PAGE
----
When starting to learn the piano, you have likely come across sheet music and chords. Mastering these may seem daunting at first, and for good reason! Learning music is complex, but once started, it is incredibly rewarding. Let’s brush up on our understanding of piano chords and why they are so important to learn.
What is a chord?
If you’re already familiar with music, you’re likely familiar with chords, which are no more complex than a conjecture of two or more notes that are played in sync. There are 88 standard keys on a piano. Within those 88 keys, there are twelve unique tones which we refer to as the chromatic scale. After each interval of twelve tones, they repeat themselves.
Chords commonly used in western music can be categorized as major chords or minor chords.
[Read: Piano Lessons for Beginners]
Major and Minor Chords
Major and minor chords, in their entirety, are a conjecture of three tones. The first one is called the “root”, the second is known as the “third”, and the third is known as the “fifth.” It is important to note that all chords are named after the root or the first chord.
Let’s say you’re taking a lesson, and your instructor asks you to play a song beginning in C major. That makes “C” the root of the chord (it’s also helpful to note that the root will always be denoted by a capital letter).
The second tone or the third is deemed the middle note. The third tone is the most crucial of them all; this is where it is determined if the note is a major or minor. Simply put, a major chord evokes happiness and passion, whereas a minor note introduces sadness or darkness to a piece. In a major third, the distance between the root note and major third is four semitones. The distance between a minor third and a root note is just three semitones from the root note.
Simply put, a beginner pianist can easily locate the minor third by adding one black key and one white key in between.
Now that we’ve unpacked the two constituents of a chord, we’ll help you understand the third aspect, also known as the “fifth.” The fifth plays a vital role in making the chord complete and adds serious weight to the sound.
Generally, the major or minor chord is seven semitones away from the root note. One can easily calculate by counting three black keys and three white keys in between the major/minor fifth and the very root note.
When asked to play a minor piano chord, the “third” will be the adjacent left black key, and the rest of all the aspects will remain the same. The difference between the three semitones can be heard between the root note and the third. At the same time, a difference of four semitones is noticed between the third and the fifth note.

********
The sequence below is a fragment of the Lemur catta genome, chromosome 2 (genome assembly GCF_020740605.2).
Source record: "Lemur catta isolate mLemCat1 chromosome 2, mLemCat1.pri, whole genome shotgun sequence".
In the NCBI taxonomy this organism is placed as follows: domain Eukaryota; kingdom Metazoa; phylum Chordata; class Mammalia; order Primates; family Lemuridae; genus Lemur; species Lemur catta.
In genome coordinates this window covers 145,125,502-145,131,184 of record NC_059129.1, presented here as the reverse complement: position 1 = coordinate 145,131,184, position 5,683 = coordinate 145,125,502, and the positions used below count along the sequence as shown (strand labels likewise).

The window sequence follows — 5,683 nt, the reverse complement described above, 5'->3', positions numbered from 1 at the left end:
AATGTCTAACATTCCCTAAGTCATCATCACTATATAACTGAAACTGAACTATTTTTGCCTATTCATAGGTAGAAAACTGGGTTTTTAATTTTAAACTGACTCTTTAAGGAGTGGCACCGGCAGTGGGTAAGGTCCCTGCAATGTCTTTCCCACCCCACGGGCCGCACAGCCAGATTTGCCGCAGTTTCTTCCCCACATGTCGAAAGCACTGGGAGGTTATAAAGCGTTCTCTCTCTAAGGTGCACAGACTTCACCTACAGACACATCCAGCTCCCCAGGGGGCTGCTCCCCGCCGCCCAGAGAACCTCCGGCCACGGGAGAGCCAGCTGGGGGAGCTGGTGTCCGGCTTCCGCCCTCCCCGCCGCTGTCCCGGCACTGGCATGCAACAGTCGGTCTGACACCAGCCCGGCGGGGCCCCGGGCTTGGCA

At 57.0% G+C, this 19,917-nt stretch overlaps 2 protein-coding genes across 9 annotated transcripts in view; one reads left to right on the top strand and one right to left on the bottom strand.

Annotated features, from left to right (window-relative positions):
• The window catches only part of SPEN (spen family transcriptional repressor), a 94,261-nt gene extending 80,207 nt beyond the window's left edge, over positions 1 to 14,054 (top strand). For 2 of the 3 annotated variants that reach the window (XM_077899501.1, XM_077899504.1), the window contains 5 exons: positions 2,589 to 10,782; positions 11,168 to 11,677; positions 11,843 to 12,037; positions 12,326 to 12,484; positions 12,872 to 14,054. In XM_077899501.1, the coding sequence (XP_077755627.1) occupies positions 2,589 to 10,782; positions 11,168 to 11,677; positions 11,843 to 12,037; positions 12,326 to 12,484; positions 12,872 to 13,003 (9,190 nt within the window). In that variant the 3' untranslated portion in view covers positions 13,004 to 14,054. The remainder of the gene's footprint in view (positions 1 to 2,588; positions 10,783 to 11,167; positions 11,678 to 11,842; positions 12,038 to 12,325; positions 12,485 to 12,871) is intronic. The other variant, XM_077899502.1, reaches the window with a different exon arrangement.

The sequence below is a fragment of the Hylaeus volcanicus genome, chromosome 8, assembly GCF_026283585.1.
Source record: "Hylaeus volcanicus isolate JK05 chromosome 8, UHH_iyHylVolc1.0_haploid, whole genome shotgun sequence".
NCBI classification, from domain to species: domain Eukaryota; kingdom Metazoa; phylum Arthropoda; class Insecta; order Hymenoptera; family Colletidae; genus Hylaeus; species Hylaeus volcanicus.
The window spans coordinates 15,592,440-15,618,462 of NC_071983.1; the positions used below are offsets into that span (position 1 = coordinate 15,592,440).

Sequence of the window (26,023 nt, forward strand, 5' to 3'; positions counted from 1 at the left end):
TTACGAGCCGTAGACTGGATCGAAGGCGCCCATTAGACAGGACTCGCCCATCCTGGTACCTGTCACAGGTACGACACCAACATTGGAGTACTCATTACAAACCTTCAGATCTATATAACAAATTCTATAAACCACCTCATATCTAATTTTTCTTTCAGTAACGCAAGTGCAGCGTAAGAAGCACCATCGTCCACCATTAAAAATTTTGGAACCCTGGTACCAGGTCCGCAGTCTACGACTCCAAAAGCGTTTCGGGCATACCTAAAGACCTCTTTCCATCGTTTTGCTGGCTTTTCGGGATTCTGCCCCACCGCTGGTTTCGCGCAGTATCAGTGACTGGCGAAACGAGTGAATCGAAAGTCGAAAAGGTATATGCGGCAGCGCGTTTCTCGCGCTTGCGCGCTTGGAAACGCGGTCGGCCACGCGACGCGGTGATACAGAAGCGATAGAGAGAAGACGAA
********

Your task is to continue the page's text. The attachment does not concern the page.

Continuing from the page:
Reading Diminished & Augmented Chords
A diminished chord is known to add a remarkable feeling of ominousness when played in a melody. On the other hand, an augmented chord is known to add a tinge of surrealness and bizarreness. So, when looking to add dimension to a song, a player will look to the fifth.
Hence, any tweaks on the fifth can add a different dimension to the said song.
Let us first discuss augmented chords. The “fifth” for the augmented chord lies eight semitones away from the root note. However, the “fifth” is only six semitones away from the root note in the diminished chord.
Reading D Minor and E Minor Chords
The next step is understanding other minor notes, such as D and E. D lies on the right of C, or, simply put, the D chord will be the following white key to C.
When you move toward the right of the piano, the pitch will start getting higher, and if you move toward the left of the piano, the pitch will deepen.
To play D minor, put your first finger on the root note or D. Your third finger or the “third” should be placed on the F note, which to notice is three semitones away from the root note. Your fifth finger or the “fifth” should be pressing A, which again to notice is four semitones away from the “third” and seven notes away from the “root.”
E minor is a pitch higher than both D and C and is the following right white key from D. If you move three semitones from the root note, you’ll come on G- that’ll be your third. While if you move four semitones from G, you’ll arrive at the fifth.
In a similar fashion, one can progress onto playing F minor, G minor, A minor, B minor, and other major notes.
We’re confident that you are ready to begin mastering the piano chords. Now, you don’t need to tackle all of these at once. Learn a few notations, master them, then continue your learning process. Soon enough, you’ll be ready to play songs without having to give too much thought to the notation.
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